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Gradual clearing today, and a bit cooler as well. High pressure in the wake of the front will allow us to see more sunshine for today. Highs are only in the lower 60's. A slight warmup for Thanksgiving, as we start Thursday morning off in the mid 40's ...


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The following is an archived video story. The text content of that video story is available below for reference. The original video has been deleted and is no longer available.

Active shooter training helps officers save lives


Attorney General Eric Holder is urging Congress to approve $15 million to train law enforcement officers to improve their response to shooting rampages. The request comes in the wake of Sunday's shooting at a Jewish community center in Kansas City. About two years ago, active shooter training helped law enforcement officers during a shooting spree at the Jefferson County Courthouse.

Wednesday, it was business as usual at the building, but two years ago, what began as a quiet work day for Jamie Smith in the County Clerk's Office suddenly changed.

"All of the sudden we heard some shots fired. We heard noises you know, kind of startled everyone then, then it repeated and someone said there's a gunman that was outside that was shooting toward the courthouse," Smith said.

March 14th, 2012 Bartholomew Granger opened fire outside the courthouse. 79-year old Minnie Sebolt was there to do some business. She died at the entrance. Granger was targeting his daughter and her mother. Both were shot and survived.

"I came out and they're all down in position, came out, closed this door and as I was closing this door the lady and a couple other people who were outside running in, you could see the lady was shot, she was grabbing towards her back, secured this door and then she went downstairs in the scanning department," Smith said.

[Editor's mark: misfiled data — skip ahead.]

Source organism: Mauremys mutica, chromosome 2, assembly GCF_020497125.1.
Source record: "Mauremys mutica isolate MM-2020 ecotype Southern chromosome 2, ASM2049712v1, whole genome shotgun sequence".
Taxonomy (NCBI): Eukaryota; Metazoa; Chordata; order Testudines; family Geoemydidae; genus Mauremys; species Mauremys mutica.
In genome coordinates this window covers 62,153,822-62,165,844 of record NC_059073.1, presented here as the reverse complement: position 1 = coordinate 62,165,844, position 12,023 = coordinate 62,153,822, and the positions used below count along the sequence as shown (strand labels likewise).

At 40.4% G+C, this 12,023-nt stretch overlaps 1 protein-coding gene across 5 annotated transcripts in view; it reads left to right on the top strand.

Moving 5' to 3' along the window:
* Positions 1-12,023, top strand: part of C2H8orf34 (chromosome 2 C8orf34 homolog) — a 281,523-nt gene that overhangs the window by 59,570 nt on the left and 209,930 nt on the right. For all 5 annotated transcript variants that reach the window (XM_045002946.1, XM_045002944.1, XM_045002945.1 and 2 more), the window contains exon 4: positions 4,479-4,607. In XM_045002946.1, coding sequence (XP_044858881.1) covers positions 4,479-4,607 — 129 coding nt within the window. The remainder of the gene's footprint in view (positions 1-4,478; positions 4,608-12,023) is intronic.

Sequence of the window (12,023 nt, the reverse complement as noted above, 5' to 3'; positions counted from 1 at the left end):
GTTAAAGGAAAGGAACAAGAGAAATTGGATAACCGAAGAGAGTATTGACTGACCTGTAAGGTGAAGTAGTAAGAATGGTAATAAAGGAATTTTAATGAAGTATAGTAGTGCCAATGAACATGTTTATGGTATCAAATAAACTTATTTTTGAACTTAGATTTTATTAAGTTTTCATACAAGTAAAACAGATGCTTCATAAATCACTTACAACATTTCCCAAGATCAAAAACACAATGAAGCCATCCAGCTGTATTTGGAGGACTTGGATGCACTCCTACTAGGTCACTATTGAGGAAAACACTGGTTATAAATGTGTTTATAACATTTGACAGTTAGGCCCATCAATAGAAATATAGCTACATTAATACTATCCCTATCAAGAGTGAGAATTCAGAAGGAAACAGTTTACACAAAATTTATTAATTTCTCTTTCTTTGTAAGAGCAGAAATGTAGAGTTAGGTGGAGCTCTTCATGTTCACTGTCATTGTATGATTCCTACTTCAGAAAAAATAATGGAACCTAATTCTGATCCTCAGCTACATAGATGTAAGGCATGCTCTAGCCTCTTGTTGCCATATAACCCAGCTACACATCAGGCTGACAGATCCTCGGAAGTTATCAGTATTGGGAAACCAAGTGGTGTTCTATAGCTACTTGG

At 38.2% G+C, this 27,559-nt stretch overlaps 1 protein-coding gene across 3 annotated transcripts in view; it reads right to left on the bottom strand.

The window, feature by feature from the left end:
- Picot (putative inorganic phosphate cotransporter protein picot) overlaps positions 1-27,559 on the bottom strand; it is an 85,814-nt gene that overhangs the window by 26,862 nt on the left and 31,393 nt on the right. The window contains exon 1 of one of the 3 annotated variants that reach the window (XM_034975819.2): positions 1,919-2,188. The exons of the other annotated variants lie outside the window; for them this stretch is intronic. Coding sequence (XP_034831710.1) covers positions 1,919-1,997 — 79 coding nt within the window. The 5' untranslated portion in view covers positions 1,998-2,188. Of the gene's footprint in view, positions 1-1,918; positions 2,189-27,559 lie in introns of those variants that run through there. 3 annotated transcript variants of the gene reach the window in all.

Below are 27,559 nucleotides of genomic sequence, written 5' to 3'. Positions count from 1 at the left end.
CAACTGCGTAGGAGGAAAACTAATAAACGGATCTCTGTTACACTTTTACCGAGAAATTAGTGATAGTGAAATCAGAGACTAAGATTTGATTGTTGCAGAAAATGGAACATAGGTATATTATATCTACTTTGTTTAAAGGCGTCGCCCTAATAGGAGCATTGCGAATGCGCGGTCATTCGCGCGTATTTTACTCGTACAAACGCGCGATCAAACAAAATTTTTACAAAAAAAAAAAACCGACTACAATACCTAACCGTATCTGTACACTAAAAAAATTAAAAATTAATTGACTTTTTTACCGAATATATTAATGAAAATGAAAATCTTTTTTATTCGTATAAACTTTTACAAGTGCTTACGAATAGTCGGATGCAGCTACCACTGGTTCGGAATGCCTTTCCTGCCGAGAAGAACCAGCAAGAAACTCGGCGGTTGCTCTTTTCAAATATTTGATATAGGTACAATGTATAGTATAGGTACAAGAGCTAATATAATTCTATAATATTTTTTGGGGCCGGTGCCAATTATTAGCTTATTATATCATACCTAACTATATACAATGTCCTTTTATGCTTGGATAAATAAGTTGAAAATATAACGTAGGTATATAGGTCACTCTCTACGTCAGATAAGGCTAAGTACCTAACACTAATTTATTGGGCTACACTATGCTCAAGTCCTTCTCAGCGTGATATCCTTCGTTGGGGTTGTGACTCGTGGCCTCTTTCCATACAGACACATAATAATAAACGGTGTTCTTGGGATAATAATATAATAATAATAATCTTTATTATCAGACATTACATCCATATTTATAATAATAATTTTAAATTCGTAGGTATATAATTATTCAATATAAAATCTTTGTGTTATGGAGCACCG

He and dozens of others took cover.

"Everyone was down here, then the lady that as shot she was laying down over there by the desk," Smith said pointing to a spot in the scanning department.

Moments later, law enforcement officers converged on the scene. Years of active shooter training had prepared most for what they were about to face.

"There's a lot of things, working as a team, shooting close together, different things, and that's all been taught in the alert training that probably would have made people hesitate if that wouldn't have been, if they didn't know the tactics at that time," Officer James Riley with the Jefferson County Sheriff's Office Fugitive Warrant Division said.

They're tactics they perfect during basic swat training held Wednesday.

"Every police officer that carries a gun should know the alert tactics 'cuz it's just there to save lives," Riley said.

Lives included at the courthouse.

"All that training pays off in the end because they were able to respond quickly and appropriately and took the necessary measures to make sure everyone was safe," Smith said.

The Jefferson County Sheriff's Office does the training twice each month.


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